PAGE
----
Monday, September 12, 2022

Migration.

 Before the post, apologies for no further mentions of the loss of the Queen. At 96 it shouldn't be such a shock, but it was to a lot of us. Still, I dont think my thoughts on it will add to this blog, so we will continue as normal.

Over the weekend we've had a good bit of rain, backed by light north easterlies since Friday, all looking good for some passerine action along the coast. 

As per usual over recent years, I am too long in the tooth to be suckered in to high mainland expectations these days, all of the action in Northumberland was focused on Holy Island, and then some.

Try this lot on Saturday...

Red necked Phalarope, Dotterel, 3 - 4 Rosefinch ( inc a photo of 3 together), 4 Wryneck, Red breasted Flycatcher, Red backed Shrike, Barred Warbler, Black Redstart, 2 Wood Warbler, Lapland Bunt, Hen Harrier, Osprey with good counts of common migrants too such as 65 Wheatear, 30 Spotted Fly, 35 Redstart, 16 Tree Pipit, 23 Garden Warbler, 28 Pied Fly, 24 Whinchat ...

Those stats match up with the likes of Spurn or Flamborough . 

So what was I to do on Sunday? I asked the oracle that is Twitter, for a laugh. Should I get up to the Island, a half an hour drive from me, or should I stick local and go to Boulmer as per. The results were eerily familiar as you might expect with a referendum. Out of 280 votes, 52% were for Holy Island and 48% for Boulmer . Interestingly, the battle scarred premiership bird finders, to a man, said stay with it at home.


So, just as with the last referendum that had an effect on me, I backed the 48%ers and drove 3 miles to Boulmer. Who needs a barrow load of scarce anyway...

Before I get on to what we found, I can mention my home village patch was quite pleasing this week with my first Black Tern here since 2011 feeding close in off Rumbling Kern and on Friday a male Redstart and a weak looking Pied Fly at Cullernose, again good records for here. Viz migging has been active each morning during Peggy's walk with lots of Hirundines , Meadow Pipits and a few Yellow Wagtails and Tree Sparrows.

Back to Sunday.  We arrived at 6.30am, first light and spent the whole morning covering to south side as far up as the village. We weren't wading through a magic carpet of birds but we had a few to keep us going in these impoverished times.

We began at Seaton Point golf course layby as Meadow Pipits streamed overhead. 4 Siskins put in an appearance arriving from the east as did a lone, very high Song Thrush. Roadside scrub held a nice Pied Flycatcher, a Whitethroat, 7 Chiffchaffs ( no willows I could see). A Yellow Wagtail moved south over head.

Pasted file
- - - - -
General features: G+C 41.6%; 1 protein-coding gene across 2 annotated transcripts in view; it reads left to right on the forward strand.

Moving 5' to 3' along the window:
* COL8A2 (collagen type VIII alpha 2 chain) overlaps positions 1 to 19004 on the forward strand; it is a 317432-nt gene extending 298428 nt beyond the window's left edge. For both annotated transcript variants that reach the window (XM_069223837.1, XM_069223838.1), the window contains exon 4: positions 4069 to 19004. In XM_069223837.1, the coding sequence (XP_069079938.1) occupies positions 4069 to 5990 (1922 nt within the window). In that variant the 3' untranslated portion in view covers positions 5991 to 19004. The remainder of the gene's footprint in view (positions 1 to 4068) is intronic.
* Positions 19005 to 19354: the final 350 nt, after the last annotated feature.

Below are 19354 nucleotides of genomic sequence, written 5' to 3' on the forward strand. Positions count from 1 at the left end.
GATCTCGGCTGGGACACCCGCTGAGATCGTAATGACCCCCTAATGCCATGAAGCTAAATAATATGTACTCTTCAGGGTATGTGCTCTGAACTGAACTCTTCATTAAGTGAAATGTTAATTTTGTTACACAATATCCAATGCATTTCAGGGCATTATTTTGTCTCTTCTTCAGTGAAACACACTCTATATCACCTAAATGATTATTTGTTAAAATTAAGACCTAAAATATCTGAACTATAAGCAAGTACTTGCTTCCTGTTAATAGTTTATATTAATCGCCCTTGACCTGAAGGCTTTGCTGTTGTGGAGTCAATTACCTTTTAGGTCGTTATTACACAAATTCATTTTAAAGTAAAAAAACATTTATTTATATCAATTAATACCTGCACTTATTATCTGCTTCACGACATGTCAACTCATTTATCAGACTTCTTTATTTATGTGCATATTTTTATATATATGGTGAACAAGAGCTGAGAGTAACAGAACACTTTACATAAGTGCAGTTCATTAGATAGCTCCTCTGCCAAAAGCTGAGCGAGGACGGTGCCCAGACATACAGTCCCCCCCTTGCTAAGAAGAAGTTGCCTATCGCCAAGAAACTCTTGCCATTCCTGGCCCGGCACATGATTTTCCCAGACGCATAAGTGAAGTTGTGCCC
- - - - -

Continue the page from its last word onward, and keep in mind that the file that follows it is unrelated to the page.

A new route along the replacement coast path across the golf course looked interesting. Here were had 4 Wheatears but little else.

Dropping down on to the beach, a Spotted Flycatcher looked damp as it perched on the sand and seaweed where there were flies aplenty.

Next, we headed along to Seaton Point. It was nice to see more Private signs erected. You cant get enough Private signs in Boulmer, the most unfriendly village.

Near one of them, a second Spotted Flycatcher preened from a fence. Another dozen Phylloscs here included at least two Willow Warblers, while another Whitethroat moved around the brambles. It was while standing here, the loud 'peeez' of a Tree Pipit called overhead. in a flock of 6 or 8 Meadow Pipits.


Spotted Flycatchers above.

Once we arrived at the eastern end, the sparse hedge that runs north had another Pied Flycatcher, flicking from bush to fence and to Hogweed stems and a female Redstart flushed and flew off into thick cover. A Wheatear was on the plough with more pipits.


Pied Flycatcher.


The return journey covered more of the same with a new Blackcap and a male Redstart as additions .

Poor shot but its a Redstart.

We weren't too disappointed that we couldn't unearth anything rarer as this scatter of drift migrants is a lot better than we usually get. Should we have gone to Holy Island? No chance. There had been a big clear out up there anyway so it was much better to find our own stuff down here.

The weather looks like it might give some tasty seawatching conditions from Thursday this week so watch this space...

 







4 comments:

David said...

As always: a terrific read... I really do wish it wasn't such a trek up to your neck of the woods: it's one of my favourite places on Earth!

Stewart said...

Hi David, its great you are reading it....Thank you...Id say living in Norfolk, you dont need to travel up here... ;)

Seumus said...

An excellent read as always Stewart. North-eadterlies are always a no hoper over here in the impoverished west!

Stewart said...

Hopefully some birds will be blown right over to you Seamus...cheers...